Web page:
Just two years ago another study had indicated that more than half of glaciers in Sutlej Basin are set to vanish by 2050. Yet another study also showed that the Sutlej basin has the highest 562 number of glacial lakes. These lakes stand the risk of sudden outbursts, which then causes flash floods downstream as the valley has already experienced. So, while the crisis that is unfolding, be it deglaciation, lake formation or reduction in area under snow cover, it seems that the Sutlej river basin is more vulnerable to these changes.
Prakash Bhandari, an environmental researcher and activist and member of Himdhara Collective expressing his concern states that the situation in the Sutlej river basin is certainly indicative of a serious climate emergency and it is critical to look into the drivers of this both local and global.
“The Sutlej basin catchment is the largest and so the changes visible here are more significant. Many factors have worked together to create this crisis which should be studied closely. There is no doubt that global warming is contributing to these changes. But the local conditions also play a role in reducing or increasing its impact”, he says.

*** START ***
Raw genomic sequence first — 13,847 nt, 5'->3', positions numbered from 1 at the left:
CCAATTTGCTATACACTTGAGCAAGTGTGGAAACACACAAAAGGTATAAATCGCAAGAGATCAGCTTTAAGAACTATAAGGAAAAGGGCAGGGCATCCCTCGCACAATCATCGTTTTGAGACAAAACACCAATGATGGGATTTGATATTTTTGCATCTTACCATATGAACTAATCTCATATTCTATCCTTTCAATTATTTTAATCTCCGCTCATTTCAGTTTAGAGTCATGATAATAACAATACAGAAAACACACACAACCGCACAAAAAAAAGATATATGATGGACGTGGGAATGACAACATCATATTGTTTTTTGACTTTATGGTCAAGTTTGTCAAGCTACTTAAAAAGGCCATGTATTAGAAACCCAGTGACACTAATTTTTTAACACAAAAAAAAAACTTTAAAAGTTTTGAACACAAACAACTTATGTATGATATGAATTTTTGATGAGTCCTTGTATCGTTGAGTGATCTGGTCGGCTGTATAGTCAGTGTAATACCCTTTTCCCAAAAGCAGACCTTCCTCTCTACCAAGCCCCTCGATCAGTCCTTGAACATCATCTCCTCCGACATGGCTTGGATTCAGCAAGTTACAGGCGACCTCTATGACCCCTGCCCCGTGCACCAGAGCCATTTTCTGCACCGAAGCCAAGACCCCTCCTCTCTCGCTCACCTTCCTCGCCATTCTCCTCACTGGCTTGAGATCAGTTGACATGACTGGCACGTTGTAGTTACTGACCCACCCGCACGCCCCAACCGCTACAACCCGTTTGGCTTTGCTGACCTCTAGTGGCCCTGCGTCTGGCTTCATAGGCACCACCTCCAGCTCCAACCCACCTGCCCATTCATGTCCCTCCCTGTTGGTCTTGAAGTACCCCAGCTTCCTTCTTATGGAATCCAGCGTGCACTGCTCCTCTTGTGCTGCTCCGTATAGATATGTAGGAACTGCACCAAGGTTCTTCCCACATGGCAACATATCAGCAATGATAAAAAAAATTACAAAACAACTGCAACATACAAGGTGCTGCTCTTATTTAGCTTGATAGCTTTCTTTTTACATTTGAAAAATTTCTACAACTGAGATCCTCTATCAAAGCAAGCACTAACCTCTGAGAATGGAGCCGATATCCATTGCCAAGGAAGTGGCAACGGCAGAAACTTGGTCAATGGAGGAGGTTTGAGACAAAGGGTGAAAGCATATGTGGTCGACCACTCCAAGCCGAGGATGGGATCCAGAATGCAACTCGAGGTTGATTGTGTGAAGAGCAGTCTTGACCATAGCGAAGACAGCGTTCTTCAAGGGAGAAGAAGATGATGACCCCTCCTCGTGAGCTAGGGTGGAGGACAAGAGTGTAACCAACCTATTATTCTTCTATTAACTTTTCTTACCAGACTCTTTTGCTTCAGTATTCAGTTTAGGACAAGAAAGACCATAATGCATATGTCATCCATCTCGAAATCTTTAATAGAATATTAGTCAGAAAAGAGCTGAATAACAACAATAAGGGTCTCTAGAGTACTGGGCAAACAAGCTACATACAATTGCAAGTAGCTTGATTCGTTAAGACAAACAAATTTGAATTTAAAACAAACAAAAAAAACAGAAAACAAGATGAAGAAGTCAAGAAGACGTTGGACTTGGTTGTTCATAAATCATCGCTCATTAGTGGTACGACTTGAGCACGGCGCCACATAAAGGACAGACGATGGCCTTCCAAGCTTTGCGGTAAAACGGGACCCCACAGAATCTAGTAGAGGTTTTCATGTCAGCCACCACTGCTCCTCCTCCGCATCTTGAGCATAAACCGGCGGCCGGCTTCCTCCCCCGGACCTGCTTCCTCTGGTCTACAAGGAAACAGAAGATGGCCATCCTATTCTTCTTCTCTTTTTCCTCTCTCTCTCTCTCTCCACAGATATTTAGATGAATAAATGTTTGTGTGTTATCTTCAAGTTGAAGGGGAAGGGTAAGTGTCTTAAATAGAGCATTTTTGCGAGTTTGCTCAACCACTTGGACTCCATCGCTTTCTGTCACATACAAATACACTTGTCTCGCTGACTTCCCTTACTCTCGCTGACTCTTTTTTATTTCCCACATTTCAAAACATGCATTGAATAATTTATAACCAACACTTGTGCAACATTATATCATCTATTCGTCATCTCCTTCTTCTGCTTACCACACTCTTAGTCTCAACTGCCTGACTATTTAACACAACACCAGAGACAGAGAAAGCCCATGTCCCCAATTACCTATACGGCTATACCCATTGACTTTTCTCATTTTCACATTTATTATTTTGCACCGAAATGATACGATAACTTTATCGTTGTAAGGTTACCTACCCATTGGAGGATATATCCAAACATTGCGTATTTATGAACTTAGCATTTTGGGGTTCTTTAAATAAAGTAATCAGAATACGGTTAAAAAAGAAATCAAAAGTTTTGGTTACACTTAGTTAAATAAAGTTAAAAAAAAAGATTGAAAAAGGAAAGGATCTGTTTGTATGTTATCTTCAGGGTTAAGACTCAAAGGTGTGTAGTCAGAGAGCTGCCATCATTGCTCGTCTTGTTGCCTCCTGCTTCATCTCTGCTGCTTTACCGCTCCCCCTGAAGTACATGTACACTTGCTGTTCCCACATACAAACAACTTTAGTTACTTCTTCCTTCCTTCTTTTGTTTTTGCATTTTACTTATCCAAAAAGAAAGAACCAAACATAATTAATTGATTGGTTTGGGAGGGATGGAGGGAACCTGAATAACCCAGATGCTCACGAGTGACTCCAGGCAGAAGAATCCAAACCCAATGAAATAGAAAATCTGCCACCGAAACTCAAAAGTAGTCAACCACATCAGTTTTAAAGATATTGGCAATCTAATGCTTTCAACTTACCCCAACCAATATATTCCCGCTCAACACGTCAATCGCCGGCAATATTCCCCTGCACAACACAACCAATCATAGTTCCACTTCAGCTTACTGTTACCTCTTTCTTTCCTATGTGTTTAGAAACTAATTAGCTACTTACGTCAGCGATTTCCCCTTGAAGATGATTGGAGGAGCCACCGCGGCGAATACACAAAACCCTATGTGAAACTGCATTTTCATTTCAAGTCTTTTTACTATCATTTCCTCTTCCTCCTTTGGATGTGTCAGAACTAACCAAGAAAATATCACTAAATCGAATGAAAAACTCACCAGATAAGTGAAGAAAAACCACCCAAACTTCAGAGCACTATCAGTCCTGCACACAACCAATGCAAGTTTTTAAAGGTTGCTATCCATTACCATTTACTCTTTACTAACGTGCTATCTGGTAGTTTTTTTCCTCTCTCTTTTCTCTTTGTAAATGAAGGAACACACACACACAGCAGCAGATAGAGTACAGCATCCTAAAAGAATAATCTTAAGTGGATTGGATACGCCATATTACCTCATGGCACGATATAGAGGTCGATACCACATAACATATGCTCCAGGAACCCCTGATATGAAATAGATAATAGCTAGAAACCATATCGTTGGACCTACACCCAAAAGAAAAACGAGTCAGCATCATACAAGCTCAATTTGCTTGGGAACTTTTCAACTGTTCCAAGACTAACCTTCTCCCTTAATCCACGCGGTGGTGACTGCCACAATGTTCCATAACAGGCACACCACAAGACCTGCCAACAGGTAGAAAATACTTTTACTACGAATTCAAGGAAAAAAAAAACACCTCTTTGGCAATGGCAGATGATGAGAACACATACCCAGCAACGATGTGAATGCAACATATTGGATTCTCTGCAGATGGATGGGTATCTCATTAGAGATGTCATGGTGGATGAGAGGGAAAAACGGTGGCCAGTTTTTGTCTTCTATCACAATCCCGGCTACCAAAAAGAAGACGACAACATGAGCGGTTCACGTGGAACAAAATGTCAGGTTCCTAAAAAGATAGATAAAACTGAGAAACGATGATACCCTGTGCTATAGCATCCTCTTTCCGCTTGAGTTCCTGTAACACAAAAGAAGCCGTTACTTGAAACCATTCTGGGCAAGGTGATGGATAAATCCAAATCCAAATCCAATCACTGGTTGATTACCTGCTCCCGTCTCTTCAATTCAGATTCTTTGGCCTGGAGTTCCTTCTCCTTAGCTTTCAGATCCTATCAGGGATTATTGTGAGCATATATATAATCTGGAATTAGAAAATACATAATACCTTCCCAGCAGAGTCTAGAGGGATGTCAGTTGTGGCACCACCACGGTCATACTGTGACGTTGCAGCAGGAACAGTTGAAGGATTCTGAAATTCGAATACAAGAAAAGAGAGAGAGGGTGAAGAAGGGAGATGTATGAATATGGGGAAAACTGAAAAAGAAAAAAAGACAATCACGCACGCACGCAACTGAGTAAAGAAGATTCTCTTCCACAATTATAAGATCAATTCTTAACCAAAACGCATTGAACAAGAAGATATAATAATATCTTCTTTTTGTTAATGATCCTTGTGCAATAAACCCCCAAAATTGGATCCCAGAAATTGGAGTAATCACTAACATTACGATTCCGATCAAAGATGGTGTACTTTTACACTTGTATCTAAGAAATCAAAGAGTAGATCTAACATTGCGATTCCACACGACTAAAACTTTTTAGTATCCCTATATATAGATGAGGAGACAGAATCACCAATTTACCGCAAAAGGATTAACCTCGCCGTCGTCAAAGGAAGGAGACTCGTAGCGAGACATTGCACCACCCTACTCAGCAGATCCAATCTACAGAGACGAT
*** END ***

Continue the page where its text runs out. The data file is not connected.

The upper reaches of the Sutlej Valley, especially areas like Kinnaur are geologically fragile, with sharp gradients and loose soil strata. Vegetation is in a very small area so the proneness to erosion. We have seen the catastrophic impacts of flashfloods and landslides over the last decade and a half, where crores worth of property has been damaged. This year saw a spate of landslides where lives were lost. “In such a sensitive and also strategically important area, changes in the landscape will have far reaching and irreversible impacts. More construction activities will lead to more deforestation, more erosion”.
Construction of dams has been rampant in the Sutlej valley, a phenomena that started post independence and continues today. If all of the planned dams are built the Sutlej will be cho-a-cloc with more then 150, large and small projects. At the bottom of the valley in Bilaspur is the Bhakra Dam, built almost 6 decades ago, which has a size of 168 sq km and a storage capacity of 9.340 cubic km. Is. This is followed by the Kol Dam which extends for 42 km up to Sunni, which has a total storage capacity of 90 million cubic metres. Nathpa Jhakri Project which is 27.394 kms. is long. When a dam is built, a huge amount of water is stored. The debris of many villages, trees etc. also gets absorbed inside the dam. When water is stagnant, it receives heat from the Sun to form mist in the surrounding area by evaporation and simultaneously generates methane gas. The experience of the lake formed by the Kol dam at Tattapani in Mandi district shows that the area is experiencing heavy haze which was not there earlier.